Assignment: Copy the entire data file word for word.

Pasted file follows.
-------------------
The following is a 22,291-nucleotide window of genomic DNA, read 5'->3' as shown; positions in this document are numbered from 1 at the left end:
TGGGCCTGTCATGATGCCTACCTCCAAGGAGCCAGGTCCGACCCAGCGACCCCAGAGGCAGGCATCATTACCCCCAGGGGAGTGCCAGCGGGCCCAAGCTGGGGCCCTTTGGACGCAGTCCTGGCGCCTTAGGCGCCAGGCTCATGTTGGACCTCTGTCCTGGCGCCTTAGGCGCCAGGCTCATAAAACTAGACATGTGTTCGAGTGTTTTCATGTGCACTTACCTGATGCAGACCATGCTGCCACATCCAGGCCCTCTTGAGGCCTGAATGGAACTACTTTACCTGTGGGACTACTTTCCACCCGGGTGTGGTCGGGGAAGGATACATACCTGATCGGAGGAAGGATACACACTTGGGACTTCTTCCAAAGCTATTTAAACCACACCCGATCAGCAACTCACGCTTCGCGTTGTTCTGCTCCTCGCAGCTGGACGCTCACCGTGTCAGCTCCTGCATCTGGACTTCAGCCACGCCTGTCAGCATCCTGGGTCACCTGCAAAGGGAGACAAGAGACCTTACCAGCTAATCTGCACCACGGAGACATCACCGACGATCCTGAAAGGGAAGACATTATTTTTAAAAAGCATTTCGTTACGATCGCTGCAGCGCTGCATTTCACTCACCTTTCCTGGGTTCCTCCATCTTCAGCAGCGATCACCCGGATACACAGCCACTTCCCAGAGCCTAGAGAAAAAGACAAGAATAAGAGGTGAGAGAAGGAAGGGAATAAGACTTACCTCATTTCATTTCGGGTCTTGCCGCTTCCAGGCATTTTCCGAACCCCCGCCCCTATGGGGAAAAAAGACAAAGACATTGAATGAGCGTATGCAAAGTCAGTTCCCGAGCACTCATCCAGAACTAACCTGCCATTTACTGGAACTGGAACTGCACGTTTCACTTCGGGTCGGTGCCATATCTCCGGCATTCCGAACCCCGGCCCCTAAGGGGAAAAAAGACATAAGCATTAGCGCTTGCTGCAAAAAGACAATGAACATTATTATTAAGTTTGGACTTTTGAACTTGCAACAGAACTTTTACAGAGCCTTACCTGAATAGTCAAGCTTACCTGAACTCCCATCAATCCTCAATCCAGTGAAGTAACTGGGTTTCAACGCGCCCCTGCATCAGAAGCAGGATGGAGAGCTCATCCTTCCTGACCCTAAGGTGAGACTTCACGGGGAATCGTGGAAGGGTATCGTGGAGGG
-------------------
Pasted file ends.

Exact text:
The following is a 22,291-nucleotide window of genomic DNA, read 5'->3' as shown; positions in this document are numbered from 1 at the left end:
TGGGCCTGTCATGATGCCTACCTCCAAGGAGCCAGGTCCGACCCAGCGACCCCAGAGGCAGGCATCATTACCCCCAGGGGAGTGCCAGCGGGCCCAAGCTGGGGCCCTTTGGACGCAGTCCTGGCGCCTTAGGCGCCAGGCTCATGTTGGACCTCTGTCCTGGCGCCTTAGGCGCCAGGCTCATAAAACTAGACATGTGTTCGAGTGTTTTCATGTGCACTTACCTGATGCAGACCATGCTGCCACATCCAGGCCCTCTTGAGGCCTGAATGGAACTACTTTACCTGTGGGACTACTTTCCACCCGGGTGTGGTCGGGGAAGGATACATACCTGATCGGAGGAAGGATACACACTTGGGACTTCTTCCAAAGCTATTTAAACCACACCCGATCAGCAACTCACGCTTCGCGTTGTTCTGCTCCTCGCAGCTGGACGCTCACCGTGTCAGCTCCTGCATCTGGACTTCAGCCACGCCTGTCAGCATCCTGGGTCACCTGCAAAGGGAGACAAGAGACCTTACCAGCTAATCTGCACCACGGAGACATCACCGACGATCCTGAAAGGGAAGACATTATTTTTAAAAAGCATTTCGTTACGATCGCTGCAGCGCTGCATTTCACTCACCTTTCCTGGGTTCCTCCATCTTCAGCAGCGATCACCCGGATACACAGCCACTTCCCAGAGCCTAGAGAAAAAGACAAGAATAAGAGGTGAGAGAAGGAAGGGAATAAGACTTACCTCATTTCATTTCGGGTCTTGCCGCTTCCAGGCATTTTCCGAACCCCCGCCCCTATGGGGAAAAAAGACAAAGACATTGAATGAGCGTATGCAAAGTCAGTTCCCGAGCACTCATCCAGAACTAACCTGCCATTTACTGGAACTGGAACTGCACGTTTCACTTCGGGTCGGTGCCATATCTCCGGCATTCCGAACCCCGGCCCCTAAGGGGAAAAAAGACATAAGCATTAGCGCTTGCTGCAAAAAGACAATGAACATTATTATTAAGTTTGGACTTTTGAACTTGCAACAGAACTTTTACAGAGCCTTACCTGAATAGTCAAGCTTACCTGAACTCCCATCAATCCTCAATCCAGTGAAGTAACTGGGTTTCAACGCGCCCCTGCATCAGAAGCAGGATGGAGAGCTCATCCTTCCTGACCCTAAGGTGAGACTTCACGGGGAATCGTGGAAGGGTATCGTGGAGGG